Tuesday, December 11, 2007

Your Government Inaction

Family Shelter Closing

East Side Catholic Center announced on Monday that they would be closing on December 21, 2007. This 32 to 40 bed facility has stopped accepting families for their emergency shelter, and will work to relocate their residents over the next two weeks. In addition, East Side Catholic administered a program called “Miracle Village” in collaboration with Cuyahoga Metropolitan Housing Authority, and has announced that this program will also shut down. Miracle Village provided treatment for women with a chemical dependency and could serve up to 135 women. The agency has had financial issues for three years, and County officials were not able to provide assistance to keep the programs operational while family homelessness is the fastest growing subpopulation within the homeless community.

The Department of Housing and Urban Development released a report “Assessing the Number of Homeless People in the United States” in February 2007 and found that nationally 48% of the homeless population were a part of a family. This translates to over 9,000 members of a family in Cuyahoga County were homeless in one year or 5,000 people were age 0 to 17 years old and found themselves without housing in the most recent figures available. Family homelessness is on the rise, and the service providers are not keeping up with the calls for help. The Northeast Ohio Coalition for the Homeless is calling on government officials specifically, the City/County Office of Homeless Services to figure out how to keep these services operational in one of the poorest cities in the United States. While shelters are not the answer to homelessness, they are an essential part of our safety net to keep families together while they struggle to get back into housing.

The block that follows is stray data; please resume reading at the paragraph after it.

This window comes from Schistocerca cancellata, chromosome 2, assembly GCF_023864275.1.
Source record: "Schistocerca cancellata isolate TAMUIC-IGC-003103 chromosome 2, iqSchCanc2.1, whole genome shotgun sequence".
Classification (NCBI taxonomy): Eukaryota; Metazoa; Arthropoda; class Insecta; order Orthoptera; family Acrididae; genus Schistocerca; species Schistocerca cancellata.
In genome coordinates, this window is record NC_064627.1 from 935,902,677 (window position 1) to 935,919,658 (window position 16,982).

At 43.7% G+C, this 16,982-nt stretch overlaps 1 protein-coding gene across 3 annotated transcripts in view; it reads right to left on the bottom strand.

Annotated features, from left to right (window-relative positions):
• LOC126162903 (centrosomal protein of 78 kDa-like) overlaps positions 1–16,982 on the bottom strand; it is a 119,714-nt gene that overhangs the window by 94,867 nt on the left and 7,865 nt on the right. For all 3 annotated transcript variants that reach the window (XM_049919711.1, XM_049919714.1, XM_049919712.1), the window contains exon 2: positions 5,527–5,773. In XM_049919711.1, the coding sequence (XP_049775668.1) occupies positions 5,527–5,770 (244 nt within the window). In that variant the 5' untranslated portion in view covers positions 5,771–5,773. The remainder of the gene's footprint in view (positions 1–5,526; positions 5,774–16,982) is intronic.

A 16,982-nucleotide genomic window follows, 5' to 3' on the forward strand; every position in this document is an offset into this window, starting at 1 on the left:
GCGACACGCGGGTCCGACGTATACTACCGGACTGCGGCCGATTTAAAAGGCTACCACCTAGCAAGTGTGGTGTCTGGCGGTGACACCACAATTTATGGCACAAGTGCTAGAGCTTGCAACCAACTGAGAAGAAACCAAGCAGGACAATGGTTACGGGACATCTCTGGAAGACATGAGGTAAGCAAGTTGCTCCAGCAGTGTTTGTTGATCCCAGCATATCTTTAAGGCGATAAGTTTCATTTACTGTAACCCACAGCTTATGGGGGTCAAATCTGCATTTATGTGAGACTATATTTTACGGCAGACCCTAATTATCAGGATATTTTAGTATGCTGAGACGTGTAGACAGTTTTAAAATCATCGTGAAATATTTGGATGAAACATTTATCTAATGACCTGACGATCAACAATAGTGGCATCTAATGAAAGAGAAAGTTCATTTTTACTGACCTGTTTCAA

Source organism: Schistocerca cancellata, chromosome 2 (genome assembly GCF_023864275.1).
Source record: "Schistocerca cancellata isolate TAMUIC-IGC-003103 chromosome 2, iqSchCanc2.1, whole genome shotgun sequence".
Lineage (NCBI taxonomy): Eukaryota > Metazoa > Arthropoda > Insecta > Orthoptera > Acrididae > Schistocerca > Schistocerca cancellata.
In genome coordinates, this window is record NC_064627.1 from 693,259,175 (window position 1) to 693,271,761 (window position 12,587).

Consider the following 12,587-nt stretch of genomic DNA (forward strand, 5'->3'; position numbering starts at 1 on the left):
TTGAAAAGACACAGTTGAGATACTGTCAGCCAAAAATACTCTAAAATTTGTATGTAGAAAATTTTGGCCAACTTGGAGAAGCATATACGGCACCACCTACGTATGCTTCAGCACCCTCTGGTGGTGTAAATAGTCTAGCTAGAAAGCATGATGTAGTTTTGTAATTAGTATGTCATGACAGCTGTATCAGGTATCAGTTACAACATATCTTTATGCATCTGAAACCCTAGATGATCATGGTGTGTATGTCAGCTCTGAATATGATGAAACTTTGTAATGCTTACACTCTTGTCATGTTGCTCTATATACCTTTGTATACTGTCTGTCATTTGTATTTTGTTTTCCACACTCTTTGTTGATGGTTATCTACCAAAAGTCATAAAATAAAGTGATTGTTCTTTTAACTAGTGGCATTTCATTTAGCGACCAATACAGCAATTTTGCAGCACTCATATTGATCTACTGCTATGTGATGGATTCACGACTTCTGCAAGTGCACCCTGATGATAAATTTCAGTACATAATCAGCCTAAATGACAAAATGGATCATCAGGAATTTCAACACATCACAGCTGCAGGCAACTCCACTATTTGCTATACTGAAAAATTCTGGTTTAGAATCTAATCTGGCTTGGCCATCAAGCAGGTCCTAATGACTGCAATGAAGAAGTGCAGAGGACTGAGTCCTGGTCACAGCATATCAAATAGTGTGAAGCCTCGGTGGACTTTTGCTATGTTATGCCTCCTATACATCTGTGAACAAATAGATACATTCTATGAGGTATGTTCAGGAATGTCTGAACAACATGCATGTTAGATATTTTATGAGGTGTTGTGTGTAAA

In a forum held by the Coalition in early March 2007 around Family Homelessness we learned of:

  • The funding problems faced by the family shelters because of federal policy, and we raised the issue of three of our family shelters that were in danger of closing in Cleveland.
  • The significant decrease in the number of shelter beds for those fleeing an abuser in the last five years.
  • The lack of oversight of the shelters, which makes it difficult for women to stay in the system and many fear using the shelters.
  • The current shelter policy especially for those who are newly homeless makes it difficult for a mother and father to stay together. We heard from women who had to separate from their husbands because the entry shelters do not allow men.
With the dramatic increases in foreclosures, the levels of poverty in Cleveland, and the growing waiting lists for affordable housing, we do not need to see a family shelter close in Cleveland. I am amazed that Ruth Gillett of the Office of Homeless Services with the backing of Cuyahoga County could not figure out a way to save these programs. We had three years to put a plan in place to keep in place the shelter and treatment, but community leaders did not step in to help. I have to wonder if the County has decided that these programs are not necessary or was all their attention focused on the closing of Aviation High School overflow shelter? The shelter was put on notice two years ago after a review by Cuyahoga County officials that prevented East Side Catholic from seeking federal dollars until they cleaned up their agency’s finances, management, and program operations. At the time, the County put East Side Catholic on notice, Gillett and others made a commitment to maintain the service in the community. It is ironic that the shelter chose December 21, National Homeless Memorial Day, as the day to close since that is the day to remember those who passed away over the last year because of homelessness. Will we see an increase in the list of names read at the 2008 Homeless Memorial Day because of the inaction to save East Side Catholic?

Brian Davis
Posts by Northeast Ohio Coalition for the Homeless staff and Board.

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